Felipe Engineer 10:06
We are. Well, I remember 2016, you told me I was the first person to, to be coming through with with Scrum. And I said, Jeff, I won't be the last one, I promise you that we need to do things differently as well, which is perfect. segue to D. D, please tell our listeners a little bit about yourself.
Dee Rhoda 10:22
I'm a principal consultant over at Scrum Inc. and I got here via the traditional project management routes. I've been in a number of different industries and finance was one of them as well as Jeff and I've worked with Wells Fargo Prudential US Bank. And finally, in 2008, I said that we've got to stop this madness. I'm not having any time. I'm going to work every day just counting down the hours when I get to leave, knowing that I haven't made any kind of an impact on anybody. But I've updated my Gantt charts, and everything is wonderful, right? So So I heard about this thing called agile and I got intrigued and I started bringing that into Wells Fargo actually and into there, believe it or not crop insurance division. Yes, there is such a thing as crop insurance. So and from there, that team implementing team level Scrum prompted me to take a look at why can't we change entire organizations. And that's when I was very lucky in starting to read some of what Jeff was was describing as scaling Scrum, which is actually something Jeff had been doing all along. This isn't Scrum at scale isn't something new, Jeff started this right from the get go. And then started really focusing on transforming entire operations and tire companies into agile. And along the way, I was starting to hear in the back of my head, my dad talking to me fleabay rest is so my family owns the highway heavy construction company. And my dad was even back then 2030 years ago always looking for ways to improve his industry to improve his company. And I started to feel as I started to see Scrum in action that, hey, we could have been using Scrum back then to accomplish some of the goals My dad was trying to accomplish in the highway heavy industry. And so from that point on, I've been looking at ways to do that. And and the opportunity arose in the introduction to you, Philippe and ever since then I've been as you know, and I'm not not lockstep with you, we're learning everything I can about Scrum and construction. And, you know, we put it together it's coming construction for Scrum masters class last year. And we're gonna do it again this year. And I'm really pleased that we're gonna continue to advance this in advance Scrum in this industry. So thank you, Felipe, for helping us with that.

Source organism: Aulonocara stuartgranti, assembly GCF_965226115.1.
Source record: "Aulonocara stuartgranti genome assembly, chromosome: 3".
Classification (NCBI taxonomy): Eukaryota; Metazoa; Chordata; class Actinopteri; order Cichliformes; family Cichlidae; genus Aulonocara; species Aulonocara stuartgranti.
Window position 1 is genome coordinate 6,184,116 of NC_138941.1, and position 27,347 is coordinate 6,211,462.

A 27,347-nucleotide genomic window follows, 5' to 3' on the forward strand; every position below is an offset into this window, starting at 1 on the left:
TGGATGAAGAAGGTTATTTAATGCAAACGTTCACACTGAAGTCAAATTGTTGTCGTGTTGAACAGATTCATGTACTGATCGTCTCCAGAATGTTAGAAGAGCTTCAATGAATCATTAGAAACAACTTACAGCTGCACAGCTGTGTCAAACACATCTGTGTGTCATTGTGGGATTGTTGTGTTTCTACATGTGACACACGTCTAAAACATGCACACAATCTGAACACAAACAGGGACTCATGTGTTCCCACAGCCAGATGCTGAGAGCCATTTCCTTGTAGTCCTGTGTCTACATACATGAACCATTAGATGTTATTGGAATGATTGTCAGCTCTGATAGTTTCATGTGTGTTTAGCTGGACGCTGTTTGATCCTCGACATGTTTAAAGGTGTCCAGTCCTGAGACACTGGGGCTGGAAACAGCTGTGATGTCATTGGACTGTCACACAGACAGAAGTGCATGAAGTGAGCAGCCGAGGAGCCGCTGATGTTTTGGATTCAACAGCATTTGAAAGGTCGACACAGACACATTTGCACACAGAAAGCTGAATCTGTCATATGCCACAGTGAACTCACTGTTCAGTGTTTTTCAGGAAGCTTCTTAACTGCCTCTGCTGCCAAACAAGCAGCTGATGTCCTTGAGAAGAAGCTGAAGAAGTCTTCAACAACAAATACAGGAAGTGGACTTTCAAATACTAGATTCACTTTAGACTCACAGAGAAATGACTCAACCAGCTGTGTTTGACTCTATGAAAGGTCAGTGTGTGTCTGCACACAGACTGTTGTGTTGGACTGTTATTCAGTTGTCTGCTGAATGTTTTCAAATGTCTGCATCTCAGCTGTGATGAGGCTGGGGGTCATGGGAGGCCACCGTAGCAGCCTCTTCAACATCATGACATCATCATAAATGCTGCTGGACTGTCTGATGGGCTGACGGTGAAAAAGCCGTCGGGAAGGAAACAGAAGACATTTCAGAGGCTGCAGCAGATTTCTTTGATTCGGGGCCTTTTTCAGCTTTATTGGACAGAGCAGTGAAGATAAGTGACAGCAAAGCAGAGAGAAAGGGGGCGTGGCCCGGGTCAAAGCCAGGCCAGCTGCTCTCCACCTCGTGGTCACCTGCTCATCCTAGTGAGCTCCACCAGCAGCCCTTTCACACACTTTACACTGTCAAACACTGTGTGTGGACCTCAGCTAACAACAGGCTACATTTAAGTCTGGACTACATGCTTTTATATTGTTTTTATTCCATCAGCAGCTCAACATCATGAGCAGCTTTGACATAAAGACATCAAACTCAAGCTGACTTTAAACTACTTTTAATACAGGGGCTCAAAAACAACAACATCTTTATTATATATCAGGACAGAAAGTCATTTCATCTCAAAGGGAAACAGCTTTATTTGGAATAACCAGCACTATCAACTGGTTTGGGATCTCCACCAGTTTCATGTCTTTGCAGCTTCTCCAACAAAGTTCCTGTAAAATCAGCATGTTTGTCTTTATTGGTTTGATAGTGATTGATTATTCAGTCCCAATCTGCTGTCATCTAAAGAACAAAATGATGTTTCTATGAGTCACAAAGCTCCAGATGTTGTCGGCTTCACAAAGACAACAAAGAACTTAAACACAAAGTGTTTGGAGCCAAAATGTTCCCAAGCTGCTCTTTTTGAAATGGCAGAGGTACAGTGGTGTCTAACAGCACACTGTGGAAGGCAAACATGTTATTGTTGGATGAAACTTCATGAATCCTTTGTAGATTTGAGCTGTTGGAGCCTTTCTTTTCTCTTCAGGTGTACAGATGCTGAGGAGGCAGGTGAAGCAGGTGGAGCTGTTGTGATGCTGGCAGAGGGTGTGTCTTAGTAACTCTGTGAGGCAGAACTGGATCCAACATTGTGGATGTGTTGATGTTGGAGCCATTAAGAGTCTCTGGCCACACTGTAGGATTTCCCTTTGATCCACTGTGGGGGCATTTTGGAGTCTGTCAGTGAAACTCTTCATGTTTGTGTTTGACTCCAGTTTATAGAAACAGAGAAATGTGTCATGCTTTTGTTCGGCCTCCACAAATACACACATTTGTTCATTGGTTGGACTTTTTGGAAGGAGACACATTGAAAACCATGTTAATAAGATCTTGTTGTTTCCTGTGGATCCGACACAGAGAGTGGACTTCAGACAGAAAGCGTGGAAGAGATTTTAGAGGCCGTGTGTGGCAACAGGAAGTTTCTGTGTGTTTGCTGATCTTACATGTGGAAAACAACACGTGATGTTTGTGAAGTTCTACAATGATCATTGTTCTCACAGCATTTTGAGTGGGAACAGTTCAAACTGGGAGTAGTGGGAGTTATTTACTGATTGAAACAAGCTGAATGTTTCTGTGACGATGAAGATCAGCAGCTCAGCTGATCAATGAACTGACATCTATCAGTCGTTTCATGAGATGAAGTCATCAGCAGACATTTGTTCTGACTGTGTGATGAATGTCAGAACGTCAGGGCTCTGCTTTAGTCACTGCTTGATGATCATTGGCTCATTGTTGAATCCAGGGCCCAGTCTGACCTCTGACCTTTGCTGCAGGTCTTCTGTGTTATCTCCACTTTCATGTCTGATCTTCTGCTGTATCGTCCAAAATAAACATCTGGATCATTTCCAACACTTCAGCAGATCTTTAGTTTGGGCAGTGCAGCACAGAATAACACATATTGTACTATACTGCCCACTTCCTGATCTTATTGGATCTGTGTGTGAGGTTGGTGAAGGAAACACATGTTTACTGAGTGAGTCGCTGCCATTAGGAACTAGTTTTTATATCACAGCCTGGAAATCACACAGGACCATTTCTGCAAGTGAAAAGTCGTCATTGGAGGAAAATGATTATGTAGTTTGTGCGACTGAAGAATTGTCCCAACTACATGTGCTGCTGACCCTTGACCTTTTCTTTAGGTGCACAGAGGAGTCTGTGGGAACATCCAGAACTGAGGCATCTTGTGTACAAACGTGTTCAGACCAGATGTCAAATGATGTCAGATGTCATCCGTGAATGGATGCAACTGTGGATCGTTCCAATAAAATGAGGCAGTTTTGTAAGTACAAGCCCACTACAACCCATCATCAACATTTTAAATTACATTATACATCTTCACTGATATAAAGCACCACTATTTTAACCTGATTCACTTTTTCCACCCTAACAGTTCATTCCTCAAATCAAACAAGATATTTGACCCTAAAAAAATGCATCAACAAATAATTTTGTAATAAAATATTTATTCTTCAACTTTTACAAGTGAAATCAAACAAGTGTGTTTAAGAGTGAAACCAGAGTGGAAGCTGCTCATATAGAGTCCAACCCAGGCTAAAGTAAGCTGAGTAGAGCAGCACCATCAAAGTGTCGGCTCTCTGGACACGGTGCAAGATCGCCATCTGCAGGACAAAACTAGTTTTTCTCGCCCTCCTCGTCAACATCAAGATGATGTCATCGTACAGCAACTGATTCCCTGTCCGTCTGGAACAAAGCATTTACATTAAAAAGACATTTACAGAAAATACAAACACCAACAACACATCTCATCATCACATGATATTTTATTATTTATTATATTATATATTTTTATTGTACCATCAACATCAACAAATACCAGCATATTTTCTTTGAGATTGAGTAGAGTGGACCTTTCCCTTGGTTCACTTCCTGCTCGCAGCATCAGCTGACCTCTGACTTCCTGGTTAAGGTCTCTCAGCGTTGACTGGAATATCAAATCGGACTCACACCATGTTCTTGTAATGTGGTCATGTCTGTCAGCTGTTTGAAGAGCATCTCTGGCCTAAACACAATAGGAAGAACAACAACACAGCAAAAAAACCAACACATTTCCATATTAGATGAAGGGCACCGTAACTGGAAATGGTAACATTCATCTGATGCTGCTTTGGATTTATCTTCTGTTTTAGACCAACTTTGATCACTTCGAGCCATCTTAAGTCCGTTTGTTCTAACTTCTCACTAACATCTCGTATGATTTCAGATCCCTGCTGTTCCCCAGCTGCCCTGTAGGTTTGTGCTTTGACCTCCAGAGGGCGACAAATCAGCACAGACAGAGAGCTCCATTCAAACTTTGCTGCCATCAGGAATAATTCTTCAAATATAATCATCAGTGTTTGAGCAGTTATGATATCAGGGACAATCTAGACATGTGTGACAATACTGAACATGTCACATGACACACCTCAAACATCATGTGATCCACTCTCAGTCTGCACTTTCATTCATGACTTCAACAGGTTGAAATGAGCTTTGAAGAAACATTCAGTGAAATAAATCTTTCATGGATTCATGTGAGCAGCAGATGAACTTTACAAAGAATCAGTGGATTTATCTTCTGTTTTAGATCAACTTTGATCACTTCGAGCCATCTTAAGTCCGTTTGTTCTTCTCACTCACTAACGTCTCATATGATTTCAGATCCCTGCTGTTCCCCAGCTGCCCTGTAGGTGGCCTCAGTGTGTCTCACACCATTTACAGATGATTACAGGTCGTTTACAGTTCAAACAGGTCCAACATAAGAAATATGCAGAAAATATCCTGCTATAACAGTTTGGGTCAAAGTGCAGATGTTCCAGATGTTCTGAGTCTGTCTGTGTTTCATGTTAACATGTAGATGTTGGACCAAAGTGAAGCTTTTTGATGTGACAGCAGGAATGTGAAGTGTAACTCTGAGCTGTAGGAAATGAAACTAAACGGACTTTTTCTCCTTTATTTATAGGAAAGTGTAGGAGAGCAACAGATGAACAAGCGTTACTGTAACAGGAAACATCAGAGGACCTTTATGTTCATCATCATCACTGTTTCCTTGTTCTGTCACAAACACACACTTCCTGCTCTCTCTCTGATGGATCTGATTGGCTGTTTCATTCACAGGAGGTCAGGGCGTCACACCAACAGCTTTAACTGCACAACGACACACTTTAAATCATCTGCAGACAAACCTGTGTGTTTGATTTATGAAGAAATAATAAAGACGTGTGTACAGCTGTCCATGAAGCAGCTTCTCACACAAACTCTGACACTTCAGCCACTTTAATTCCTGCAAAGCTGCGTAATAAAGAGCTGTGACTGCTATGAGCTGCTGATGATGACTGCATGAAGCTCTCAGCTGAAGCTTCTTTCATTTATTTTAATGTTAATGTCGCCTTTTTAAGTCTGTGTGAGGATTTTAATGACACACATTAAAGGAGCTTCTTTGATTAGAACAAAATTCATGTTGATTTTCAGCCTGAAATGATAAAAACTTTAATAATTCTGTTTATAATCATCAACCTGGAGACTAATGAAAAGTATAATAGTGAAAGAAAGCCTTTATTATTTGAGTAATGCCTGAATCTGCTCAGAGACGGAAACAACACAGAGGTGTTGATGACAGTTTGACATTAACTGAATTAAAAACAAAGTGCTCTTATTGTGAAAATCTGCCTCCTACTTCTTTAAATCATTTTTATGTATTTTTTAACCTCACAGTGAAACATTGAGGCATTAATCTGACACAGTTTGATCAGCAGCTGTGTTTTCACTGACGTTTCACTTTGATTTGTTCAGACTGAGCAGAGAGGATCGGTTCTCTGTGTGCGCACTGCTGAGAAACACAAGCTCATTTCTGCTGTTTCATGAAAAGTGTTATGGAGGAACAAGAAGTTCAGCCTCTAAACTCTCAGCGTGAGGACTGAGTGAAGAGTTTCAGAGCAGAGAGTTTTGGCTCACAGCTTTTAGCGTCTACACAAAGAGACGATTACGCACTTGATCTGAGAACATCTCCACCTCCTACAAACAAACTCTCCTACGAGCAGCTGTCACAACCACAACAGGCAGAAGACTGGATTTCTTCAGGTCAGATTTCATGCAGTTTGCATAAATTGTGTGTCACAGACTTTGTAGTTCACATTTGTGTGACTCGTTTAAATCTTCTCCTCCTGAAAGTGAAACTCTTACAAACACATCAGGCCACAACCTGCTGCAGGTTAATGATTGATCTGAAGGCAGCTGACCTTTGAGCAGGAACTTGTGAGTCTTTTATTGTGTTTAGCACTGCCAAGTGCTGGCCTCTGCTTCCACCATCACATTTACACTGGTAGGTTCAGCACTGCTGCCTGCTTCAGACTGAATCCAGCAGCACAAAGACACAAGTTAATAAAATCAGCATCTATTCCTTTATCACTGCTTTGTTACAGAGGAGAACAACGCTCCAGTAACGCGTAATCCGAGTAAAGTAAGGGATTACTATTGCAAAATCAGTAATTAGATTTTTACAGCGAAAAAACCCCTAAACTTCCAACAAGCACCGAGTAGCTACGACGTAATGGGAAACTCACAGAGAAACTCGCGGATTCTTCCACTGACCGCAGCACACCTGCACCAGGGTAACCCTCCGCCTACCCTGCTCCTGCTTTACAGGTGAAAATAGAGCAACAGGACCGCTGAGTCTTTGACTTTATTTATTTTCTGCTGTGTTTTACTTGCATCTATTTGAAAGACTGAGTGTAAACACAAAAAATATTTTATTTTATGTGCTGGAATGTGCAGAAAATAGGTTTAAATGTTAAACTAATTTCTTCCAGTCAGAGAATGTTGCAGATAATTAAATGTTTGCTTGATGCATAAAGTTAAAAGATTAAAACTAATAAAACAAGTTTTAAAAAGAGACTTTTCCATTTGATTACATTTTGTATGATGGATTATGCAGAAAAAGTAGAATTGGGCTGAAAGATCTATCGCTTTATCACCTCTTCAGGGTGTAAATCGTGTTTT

Felipe Engineer 12:46